Uphill Climb: Losing the Battle of Console Exclusives

Opinion by Marc Hollinshead,
It wasn't until early 2011 that I acquired my Xbox 360. Although I was regrettably late to the party, I was immediately hooked by what the current generation of consoles at the time had to offer for a gamer such as myself. Having spent many of my high school years playing The Sims and PC MMOs like Runescape and World of Warcraft, there was a sort of nostalgia gained from holding a controller again. It was no surprise, though, that I took to the world of Xbox like a fish to bait. The plethora of titles, the achievements, the immediacy of the set-up — all of it gelled so well with me. Nothing else was needed to satisfy my desire to play.

That was until May of 2016. For an entire year I endured the lack of Bloodborne in my life. As a huge fan of the Souls series, seeing this game mesmerise fans on a platform that I had no access to was torturous. So I did all I could to soak it in for myself as an Xbox owner: Let's Plays, reviews, lore videos, wiki pages and more. Of course, it wasn't truly enough. Other PlayStation 4 games were catching my eye and an itch was forming that could only be scratched in one way. So I gave in. I bought Sony's latest console and played the hell out of Bloodborne.

To this day I don't regret my decision to buy a PlayStation 4 whatsoever. Why? It comes down to just one word: exclusives. Much of the system's success has arguably come down to the wide variety of exclusive games that are available to gamers. In the short year of owning a PS4, I have adventured through the beautifully Gothic city of Yharnam, unravelled the mystery of a child killer, travelled the globe in search of ancient artifacts and slashed my way through feudal Japan as a Samurai warrior (bonus points for whomever recognises every game). My time so far with Xbox has certainly consisted of thrilling stories and encounters, but little of it was in the form of exclusive titles. I wish that would change. While my head says PlayStation provides the ultimately better and more varied experience, my heart still lies with Microsoft's console.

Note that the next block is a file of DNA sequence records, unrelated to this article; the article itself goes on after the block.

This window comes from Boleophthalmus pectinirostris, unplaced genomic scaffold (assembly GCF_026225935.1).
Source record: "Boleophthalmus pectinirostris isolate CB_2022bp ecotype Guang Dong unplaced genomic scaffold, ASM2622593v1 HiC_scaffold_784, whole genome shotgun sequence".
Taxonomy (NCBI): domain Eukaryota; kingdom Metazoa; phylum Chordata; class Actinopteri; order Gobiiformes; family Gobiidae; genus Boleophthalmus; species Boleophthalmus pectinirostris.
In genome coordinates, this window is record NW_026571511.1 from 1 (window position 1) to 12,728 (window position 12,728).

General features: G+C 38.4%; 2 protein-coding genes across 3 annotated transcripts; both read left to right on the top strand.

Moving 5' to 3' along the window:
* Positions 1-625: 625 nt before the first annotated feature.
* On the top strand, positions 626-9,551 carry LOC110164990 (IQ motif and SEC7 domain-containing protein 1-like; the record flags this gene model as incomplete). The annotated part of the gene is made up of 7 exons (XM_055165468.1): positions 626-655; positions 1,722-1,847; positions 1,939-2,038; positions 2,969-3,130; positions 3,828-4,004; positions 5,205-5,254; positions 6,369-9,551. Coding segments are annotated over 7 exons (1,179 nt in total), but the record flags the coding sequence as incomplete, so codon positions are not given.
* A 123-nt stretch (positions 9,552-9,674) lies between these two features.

Oh, <i>Bloodborne</i>. I'd play you all over again on Xbox.Oh, Bloodborne. I'd play you all over again on Xbox.

I've always held the opinion that gamers are gamers, whatever their preferred system is. Even if the Xbox One was inferior to the PS4 at launch because shinier graphics were found in the latter, what does it matter? You're still a gamer if you're enjoying a game, even if the frame rate isn't quite as smooth as you'd like. This is originally what drove my initial thinking of "why own both consoles?" Games are games, right?

But no. It's never quite that simple. Competition is needed to ultimately drive the market, and to do that, you need console sellers, games that would compel you to take out your wallet and pay upwards of £300 just to play that one game you've craved since its release of that one that's coming out soon. It doesn't matter if a console lets you watch videos on YouTube all night long or share your own game clips; if it's missing key titles in its library, it's incomplete.

A game that only offers a bit of mindless gameplay and nothing more doesn't go as far as it used to. Many gamers want a hard-hitting story, and relatable characters to accompany that story. They want a game that will keep them up hours after their bedtime because they simply have to know how the story is going to end. An example of this would be Heavy Rain. Story was the primary focus of this chilling tale, putting you in the shoes of four different characters who are all tied together by an overarching plot. It wasn't without its faults, but it was widely praised because of its unique approach to its story, truly tailoring itself to fit the choices you made. Xbox had nothing of the sort at the time of its release, and still doesn't today.